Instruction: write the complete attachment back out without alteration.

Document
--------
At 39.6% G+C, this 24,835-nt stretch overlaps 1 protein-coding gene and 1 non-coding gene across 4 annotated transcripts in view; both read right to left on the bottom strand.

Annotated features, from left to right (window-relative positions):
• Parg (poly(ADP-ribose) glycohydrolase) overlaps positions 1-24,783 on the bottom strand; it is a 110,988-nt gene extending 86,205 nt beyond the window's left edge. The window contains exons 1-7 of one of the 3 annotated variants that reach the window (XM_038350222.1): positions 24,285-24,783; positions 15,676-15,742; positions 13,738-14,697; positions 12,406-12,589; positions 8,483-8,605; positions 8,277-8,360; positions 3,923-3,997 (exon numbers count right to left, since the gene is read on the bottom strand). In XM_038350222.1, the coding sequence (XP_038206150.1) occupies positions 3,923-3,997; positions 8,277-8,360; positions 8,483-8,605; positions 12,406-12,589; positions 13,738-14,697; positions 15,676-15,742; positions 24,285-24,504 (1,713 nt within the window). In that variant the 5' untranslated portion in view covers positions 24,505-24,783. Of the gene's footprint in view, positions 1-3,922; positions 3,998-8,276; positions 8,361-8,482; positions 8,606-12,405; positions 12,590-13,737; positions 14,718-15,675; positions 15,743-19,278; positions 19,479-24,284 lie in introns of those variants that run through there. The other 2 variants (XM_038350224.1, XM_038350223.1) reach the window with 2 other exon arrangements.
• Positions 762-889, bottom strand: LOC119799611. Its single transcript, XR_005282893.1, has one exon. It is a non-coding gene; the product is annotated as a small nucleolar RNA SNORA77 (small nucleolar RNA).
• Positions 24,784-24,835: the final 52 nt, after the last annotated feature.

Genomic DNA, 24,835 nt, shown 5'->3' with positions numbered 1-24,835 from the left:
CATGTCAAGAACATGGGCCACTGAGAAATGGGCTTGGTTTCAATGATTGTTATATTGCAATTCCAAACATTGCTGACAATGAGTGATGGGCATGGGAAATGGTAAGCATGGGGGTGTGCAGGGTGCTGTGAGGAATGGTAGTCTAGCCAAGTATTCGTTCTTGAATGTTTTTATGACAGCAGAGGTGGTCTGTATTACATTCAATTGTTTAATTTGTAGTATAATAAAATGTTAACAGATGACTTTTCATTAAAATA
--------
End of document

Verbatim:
At 39.6% G+C, this 24,835-nt stretch overlaps 1 protein-coding gene and 1 non-coding gene across 4 annotated transcripts in view; both read right to left on the bottom strand.

Annotated features, from left to right (window-relative positions):
• Parg (poly(ADP-ribose) glycohydrolase) overlaps positions 1-24,783 on the bottom strand; it is a 110,988-nt gene extending 86,205 nt beyond the window's left edge. The window contains exons 1-7 of one of the 3 annotated variants that reach the window (XM_038350222.1): positions 24,285-24,783; positions 15,676-15,742; positions 13,738-14,697; positions 12,406-12,589; positions 8,483-8,605; positions 8,277-8,360; positions 3,923-3,997 (exon numbers count right to left, since the gene is read on the bottom strand). In XM_038350222.1, the coding sequence (XP_038206150.1) occupies positions 3,923-3,997; positions 8,277-8,360; positions 8,483-8,605; positions 12,406-12,589; positions 13,738-14,697; positions 15,676-15,742; positions 24,285-24,504 (1,713 nt within the window). In that variant the 5' untranslated portion in view covers positions 24,505-24,783. Of the gene's footprint in view, positions 1-3,922; positions 3,998-8,276; positions 8,361-8,482; positions 8,606-12,405; positions 12,590-13,737; positions 14,718-15,675; positions 15,743-19,278; positions 19,479-24,284 lie in introns of those variants that run through there. The other 2 variants (XM_038350224.1, XM_038350223.1) reach the window with 2 other exon arrangements.
• Positions 762-889, bottom strand: LOC119799611. Its single transcript, XR_005282893.1, has one exon. It is a non-coding gene; the product is annotated as a small nucleolar RNA SNORA77 (small nucleolar RNA).
• Positions 24,784-24,835: the final 52 nt, after the last annotated feature.

Genomic DNA, 24,835 nt, shown 5'->3' with positions numbered 1-24,835 from the left:
CATGTCAAGAACATGGGCCACTGAGAAATGGGCTTGGTTTCAATGATTGTTATATTGCAATTCCAAACATTGCTGACAATGAGTGATGGGCATGGGAAATGGTAAGCATGGGGGTGTGCAGGGTGCTGTGAGGAATGGTAGTCTAGCCAAGTATTCGTTCTTGAATGTTTTTATGACAGCAGAGGTGGTCTGTATTACATTCAATTGTTTAATTTGTAGTATAATAAAATGTTAACAGATGACTTTTCATTAAAATA